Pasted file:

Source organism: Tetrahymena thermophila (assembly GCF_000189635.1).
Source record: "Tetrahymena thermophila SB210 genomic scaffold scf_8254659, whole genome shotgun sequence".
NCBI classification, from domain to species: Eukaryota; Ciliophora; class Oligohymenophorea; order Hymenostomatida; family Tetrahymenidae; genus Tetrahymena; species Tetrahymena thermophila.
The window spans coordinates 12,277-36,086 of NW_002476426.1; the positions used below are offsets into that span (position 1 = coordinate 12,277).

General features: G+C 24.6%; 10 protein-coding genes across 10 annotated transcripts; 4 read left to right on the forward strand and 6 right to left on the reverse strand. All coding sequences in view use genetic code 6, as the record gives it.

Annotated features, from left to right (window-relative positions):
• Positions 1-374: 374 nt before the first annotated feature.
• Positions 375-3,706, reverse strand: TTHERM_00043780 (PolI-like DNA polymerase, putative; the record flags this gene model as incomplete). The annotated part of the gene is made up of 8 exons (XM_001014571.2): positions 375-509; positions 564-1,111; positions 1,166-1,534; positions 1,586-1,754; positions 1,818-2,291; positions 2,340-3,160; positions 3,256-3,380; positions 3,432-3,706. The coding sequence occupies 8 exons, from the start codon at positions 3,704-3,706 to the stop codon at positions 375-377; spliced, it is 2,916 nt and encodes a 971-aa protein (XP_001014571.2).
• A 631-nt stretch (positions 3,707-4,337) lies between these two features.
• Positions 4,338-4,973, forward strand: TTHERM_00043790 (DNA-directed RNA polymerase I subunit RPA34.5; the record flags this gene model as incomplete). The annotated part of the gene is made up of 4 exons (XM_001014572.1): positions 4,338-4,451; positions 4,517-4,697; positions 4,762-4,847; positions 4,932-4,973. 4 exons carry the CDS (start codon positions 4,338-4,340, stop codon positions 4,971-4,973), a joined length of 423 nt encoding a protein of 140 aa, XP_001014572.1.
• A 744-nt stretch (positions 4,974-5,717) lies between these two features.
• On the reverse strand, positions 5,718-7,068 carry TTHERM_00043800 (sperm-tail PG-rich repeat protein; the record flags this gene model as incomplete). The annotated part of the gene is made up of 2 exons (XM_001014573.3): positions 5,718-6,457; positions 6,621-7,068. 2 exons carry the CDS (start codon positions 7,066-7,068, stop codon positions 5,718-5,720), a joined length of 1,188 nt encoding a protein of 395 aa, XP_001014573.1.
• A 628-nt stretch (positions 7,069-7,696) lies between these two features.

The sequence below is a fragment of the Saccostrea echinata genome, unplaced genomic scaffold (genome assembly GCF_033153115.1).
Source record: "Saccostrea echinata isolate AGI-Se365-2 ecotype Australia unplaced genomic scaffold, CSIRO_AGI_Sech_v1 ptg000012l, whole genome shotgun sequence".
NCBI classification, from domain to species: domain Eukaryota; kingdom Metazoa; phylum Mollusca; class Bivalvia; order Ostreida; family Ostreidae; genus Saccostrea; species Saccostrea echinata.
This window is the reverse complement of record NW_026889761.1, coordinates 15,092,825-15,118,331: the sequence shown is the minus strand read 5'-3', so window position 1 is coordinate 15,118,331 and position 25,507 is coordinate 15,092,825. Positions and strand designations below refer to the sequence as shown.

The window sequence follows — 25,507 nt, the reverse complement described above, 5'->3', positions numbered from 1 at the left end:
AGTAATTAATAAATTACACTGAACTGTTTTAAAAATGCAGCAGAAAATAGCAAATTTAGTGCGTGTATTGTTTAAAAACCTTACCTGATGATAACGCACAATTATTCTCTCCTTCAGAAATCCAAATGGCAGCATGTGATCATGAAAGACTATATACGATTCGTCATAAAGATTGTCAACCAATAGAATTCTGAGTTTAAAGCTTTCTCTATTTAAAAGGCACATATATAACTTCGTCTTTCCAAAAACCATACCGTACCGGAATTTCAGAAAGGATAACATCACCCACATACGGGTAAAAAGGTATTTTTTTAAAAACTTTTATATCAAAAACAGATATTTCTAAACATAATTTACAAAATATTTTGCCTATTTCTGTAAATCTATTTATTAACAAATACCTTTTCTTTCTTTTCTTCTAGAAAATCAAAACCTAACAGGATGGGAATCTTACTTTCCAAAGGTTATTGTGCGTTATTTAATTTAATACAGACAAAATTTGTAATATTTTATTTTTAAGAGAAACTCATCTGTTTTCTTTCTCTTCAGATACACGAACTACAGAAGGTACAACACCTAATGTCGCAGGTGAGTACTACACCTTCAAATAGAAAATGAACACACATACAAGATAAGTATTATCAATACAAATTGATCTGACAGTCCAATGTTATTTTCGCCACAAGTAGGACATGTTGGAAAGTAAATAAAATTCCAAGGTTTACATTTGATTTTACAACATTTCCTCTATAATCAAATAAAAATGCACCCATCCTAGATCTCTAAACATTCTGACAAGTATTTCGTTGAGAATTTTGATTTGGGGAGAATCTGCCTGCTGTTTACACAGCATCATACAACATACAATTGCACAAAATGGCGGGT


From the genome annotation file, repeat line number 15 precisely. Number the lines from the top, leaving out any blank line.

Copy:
Source record: "Saccostrea echinata isolate AGI-Se365-2 ecotype Australia unplaced genomic scaffold, CSIRO_AGI_Sech_v1 ptg000012l, whole genome shotgun sequence".